Wednesday 15 August 2018

Feargal Quinn: Not too late to tackle worker's problem with punctuality

Send your small business questions to Stock picture
Send your small business questions to Stock picture

Feargal Quinn

Q: I have a member of staff who is constantly late and does not take the warnings I have given him seriously. He is a really good employee in other aspects.

A: Over my years in business, I have encountered similar situations. Trying some of the following might yield a result.

Some people are notoriously bad early in the day and will jokingly refer to themselves as "not being a morning person". See how they would feel about changing their hours to allow them to start an hour later and finish appropriately later.

You could of course tackle the thing head on and after having a stern discussion with the employee, issue written warnings if they fail to comply after that.

They may think that if they have got away with this over a period of time, that you are soft on the issue and that there is no consequence for them. There would be nothing wrong with this course of action other than you may lose the positivity you get from the employee in other ways.

A final approach might be to conduct an appraisal and while highlighting all of the positive aspect of their contribution to the business, place a strong focus on the damage this persistent lateness is causing.

Once you have discussed the issue, set the employee the task of resolving the problem, and agree to sit down with them every four weeks to review. This more constant and visible monitoring might just bring about the change that you need.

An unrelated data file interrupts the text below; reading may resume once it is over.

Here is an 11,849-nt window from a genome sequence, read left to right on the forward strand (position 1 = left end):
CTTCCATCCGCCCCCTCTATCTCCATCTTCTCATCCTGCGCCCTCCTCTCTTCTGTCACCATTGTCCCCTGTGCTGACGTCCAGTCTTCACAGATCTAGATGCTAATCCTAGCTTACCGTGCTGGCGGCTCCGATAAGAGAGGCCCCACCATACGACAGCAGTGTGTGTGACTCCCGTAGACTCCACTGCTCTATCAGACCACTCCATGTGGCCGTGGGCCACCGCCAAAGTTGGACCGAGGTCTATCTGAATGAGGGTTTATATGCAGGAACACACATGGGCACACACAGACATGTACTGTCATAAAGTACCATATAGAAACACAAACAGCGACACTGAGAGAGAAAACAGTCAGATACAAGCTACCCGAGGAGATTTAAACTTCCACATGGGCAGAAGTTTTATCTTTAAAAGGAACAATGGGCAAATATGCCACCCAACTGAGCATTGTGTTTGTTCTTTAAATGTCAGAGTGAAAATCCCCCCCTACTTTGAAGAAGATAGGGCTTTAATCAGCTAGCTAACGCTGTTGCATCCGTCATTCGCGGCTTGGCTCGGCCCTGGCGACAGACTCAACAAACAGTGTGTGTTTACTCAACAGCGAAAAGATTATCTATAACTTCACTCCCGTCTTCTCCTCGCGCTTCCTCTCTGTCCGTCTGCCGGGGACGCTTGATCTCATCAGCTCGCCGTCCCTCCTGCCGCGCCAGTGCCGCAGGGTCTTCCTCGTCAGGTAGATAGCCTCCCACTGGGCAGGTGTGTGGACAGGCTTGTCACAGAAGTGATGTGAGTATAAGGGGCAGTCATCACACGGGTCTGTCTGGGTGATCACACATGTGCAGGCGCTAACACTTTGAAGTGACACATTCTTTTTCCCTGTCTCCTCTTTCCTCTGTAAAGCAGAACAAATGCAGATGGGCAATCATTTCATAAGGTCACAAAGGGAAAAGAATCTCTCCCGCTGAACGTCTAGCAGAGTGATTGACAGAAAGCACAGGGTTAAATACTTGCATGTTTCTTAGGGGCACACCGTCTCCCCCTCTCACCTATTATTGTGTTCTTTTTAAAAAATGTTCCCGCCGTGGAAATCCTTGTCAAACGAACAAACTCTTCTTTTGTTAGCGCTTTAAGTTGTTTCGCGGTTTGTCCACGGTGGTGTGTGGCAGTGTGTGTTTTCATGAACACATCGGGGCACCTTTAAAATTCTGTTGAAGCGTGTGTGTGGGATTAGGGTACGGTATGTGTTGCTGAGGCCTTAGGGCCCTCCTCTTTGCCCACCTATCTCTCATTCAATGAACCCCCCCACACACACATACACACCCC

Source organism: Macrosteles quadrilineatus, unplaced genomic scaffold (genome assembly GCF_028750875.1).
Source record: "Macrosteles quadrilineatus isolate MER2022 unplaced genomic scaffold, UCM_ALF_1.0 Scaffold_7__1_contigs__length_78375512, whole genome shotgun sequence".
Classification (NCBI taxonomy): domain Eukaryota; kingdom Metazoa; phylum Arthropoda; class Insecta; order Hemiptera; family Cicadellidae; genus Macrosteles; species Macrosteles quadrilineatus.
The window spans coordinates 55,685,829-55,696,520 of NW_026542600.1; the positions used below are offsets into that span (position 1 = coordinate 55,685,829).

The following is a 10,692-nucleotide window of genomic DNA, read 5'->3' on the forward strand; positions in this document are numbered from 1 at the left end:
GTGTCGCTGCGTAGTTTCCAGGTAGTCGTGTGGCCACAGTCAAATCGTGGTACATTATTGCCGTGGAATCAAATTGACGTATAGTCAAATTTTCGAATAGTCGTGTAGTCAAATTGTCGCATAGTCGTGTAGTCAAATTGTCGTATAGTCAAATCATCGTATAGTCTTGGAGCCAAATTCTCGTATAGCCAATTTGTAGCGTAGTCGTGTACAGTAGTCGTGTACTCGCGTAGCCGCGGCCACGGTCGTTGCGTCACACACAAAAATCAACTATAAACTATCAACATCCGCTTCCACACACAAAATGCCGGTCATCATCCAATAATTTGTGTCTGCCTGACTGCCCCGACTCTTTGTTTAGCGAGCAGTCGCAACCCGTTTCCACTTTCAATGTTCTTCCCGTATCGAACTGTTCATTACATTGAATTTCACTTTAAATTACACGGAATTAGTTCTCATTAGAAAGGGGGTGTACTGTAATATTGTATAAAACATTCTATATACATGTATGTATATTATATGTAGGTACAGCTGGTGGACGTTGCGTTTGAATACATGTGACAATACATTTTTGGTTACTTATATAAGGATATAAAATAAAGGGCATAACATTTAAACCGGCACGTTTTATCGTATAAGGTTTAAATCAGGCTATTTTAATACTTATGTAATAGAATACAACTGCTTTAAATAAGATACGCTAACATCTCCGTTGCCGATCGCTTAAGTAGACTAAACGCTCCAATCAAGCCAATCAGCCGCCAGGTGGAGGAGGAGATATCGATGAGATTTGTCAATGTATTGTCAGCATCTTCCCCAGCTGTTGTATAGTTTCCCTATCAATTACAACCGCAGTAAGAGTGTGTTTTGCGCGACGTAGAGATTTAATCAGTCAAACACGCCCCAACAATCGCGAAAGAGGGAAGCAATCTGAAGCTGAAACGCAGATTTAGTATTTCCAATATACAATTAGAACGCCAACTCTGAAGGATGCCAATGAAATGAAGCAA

Q: I have just returned to Ireland from living abroad where I was involved in the marketing industry. I am planning to set up a consultancy working with small to medium-sized businesses. Are there any tips that you have?

A: I hear of a lot more people moving back to Ireland in recent months which is refreshing, compared to the mass exodus of 10 years ago. There is always a bit of a dilemma when it comes to consultancy especially when focus is on SMEs. Those who are in most need of your services will not be able to afford to pay for it so it will be important that you have a number of different revenue streams.

For the very small companies who may not be able to afford your input, but badly need it, you might have a chat with your Local Enterprise Office and Enterprise Ireland to see if there is a role for you on their mentor panels or in developing/running some workshops based on your area of expertise for clients of either agency.

It would be possible to have an ongoing series of activity here, especially if you are available nationally and willing to travel.

Your next target area will be private clients. There will be medium-sized companies who will absolutely see the merit in getting inputs from you into their business. These inputs might take the form of a day or two a month or possibly some sort of a retainer where you might be inputting on a weekly basis. If you had a number of these clients combined with work for some of the government agencies on training and upskilling, you could very quickly find yourself busy.

Do make sure that you are registered on e-tenders where contracts are displayed.

Awareness will be a big part of how quickly you are successful. Regardless of what skills you might have, if clients don't know you exist, you won't get much work. As well as the basics of having a great website and social media, that might involve talking at some conferences to get your name out there. Offering to contribute an article for an industry magazine or an online publication would also be beneficial. Establishing yourself over time as a media contributor would also help you build credibility.

I have no doubt that you will be successful and wish you all the best at this exciting time. Let me know how things progress.

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